Minoru Yamasaki

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Minoru Yamasaki
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{{short description|American architect}}

| native_name_lang = ja| image = Minoru Yamasaki.jpg| caption = | nationality = American19121}}Seattle, Washington (state)>Washington, U.S.1986612|1}}| death_place = Detroit, Michigan, U.S.| spouse = Teruko Hirashiki| children = 3| alma_mater = University of Washington, New York University| practice = | significant_buildings = Federal Reserve Bank of Richmond, Torre Picasso, Rainier Tower, IBM Building (Seattle)>IBM Building, World Trade Center, Pruitt–Igoe| significant_design = Inspiration by Gothic architecture and usage of narrow vertical windows}}{{Nihongo|Minoru Yamasaki|山崎 實|Yamasaki Minoru|1 December 1912 – 6 February 1986}}NEWS, Rimer, Sara, February 9, 1986, Minoru Yamasaki, Architect of World Transit Center, Dies,weblink The New York Times, November 22, 2016, NEWS, Murphy, Dean, February 9, 1986, Architect Minoru Yamasaki Dies at 73: Designs Include Century Plaza Towers, N.Y. World Trade Center,weblink The Los Angeles Times, November 22, 2016, NEWS,weblink World Trade Center architect's grave, Flickr, 2018-07-01, en-us, was an American architect, best known for designing the original World Trade Center in New York City and several other large-scale projects.MAGAZINE,weblink The Encyclopedia of 9/11: Yamasaki, Minoru: An architect whose legacy didn’t work out as he’d planned, August 27, 2011, New York (magazine), New York, Justin Davidson, Yamasaki was one of the most prominent architects of the 20th century. He and fellow architect Edward Durell Stone are generally considered to be the two master practitioners of "New Formalism".WEB, Architecture and Design of the Music Center,weblinkweblink" title="">weblink yes, October 11, 2014, Performing Arts Center of Los Angeles County, March 30, 2011, ; excerpting from HABS documentation: WEB, Los Angeles Music Center,weblink Historic American Building Survey,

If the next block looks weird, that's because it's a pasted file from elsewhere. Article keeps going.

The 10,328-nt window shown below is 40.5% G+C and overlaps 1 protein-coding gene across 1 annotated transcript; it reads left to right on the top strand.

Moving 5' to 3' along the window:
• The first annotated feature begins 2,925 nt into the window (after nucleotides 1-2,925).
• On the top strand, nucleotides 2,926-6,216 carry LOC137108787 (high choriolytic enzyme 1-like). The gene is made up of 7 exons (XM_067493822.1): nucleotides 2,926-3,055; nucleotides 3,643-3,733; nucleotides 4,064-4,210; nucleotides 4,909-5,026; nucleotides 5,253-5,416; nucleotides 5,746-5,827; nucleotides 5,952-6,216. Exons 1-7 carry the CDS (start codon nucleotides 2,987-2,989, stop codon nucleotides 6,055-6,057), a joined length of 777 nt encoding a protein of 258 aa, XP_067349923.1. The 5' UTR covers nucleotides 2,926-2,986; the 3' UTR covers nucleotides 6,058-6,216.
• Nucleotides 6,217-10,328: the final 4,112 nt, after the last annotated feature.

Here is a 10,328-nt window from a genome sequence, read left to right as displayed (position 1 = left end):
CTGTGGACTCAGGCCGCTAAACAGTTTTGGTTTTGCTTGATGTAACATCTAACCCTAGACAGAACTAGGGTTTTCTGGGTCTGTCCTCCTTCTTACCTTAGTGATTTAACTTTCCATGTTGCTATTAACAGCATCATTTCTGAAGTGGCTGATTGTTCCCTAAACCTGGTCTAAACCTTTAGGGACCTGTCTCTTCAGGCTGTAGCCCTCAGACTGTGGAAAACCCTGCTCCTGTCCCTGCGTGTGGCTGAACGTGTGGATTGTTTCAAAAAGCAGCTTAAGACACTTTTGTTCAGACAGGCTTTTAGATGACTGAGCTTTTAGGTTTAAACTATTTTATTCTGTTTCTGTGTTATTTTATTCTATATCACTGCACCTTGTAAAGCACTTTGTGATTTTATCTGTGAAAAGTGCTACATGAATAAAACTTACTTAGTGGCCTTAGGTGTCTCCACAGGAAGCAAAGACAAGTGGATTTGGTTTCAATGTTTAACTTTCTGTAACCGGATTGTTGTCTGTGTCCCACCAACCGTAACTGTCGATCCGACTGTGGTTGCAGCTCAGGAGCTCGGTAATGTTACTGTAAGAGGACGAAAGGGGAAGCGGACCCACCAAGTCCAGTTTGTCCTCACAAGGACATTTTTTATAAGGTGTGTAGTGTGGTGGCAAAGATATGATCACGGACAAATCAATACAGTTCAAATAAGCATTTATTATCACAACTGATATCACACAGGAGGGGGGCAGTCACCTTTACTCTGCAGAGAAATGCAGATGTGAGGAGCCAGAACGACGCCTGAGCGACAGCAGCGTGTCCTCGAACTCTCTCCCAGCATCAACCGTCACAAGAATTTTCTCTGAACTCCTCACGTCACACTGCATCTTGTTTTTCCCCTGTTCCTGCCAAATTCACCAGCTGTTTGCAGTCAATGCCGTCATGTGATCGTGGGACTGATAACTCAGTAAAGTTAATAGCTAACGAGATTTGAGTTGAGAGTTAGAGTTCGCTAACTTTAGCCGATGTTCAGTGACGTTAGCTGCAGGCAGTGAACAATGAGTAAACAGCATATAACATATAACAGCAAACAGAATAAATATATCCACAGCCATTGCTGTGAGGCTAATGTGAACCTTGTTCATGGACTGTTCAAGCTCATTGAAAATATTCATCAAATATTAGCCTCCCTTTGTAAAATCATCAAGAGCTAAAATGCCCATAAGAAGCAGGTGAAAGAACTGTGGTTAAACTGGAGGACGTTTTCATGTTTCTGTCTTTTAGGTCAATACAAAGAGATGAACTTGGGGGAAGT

Early life and education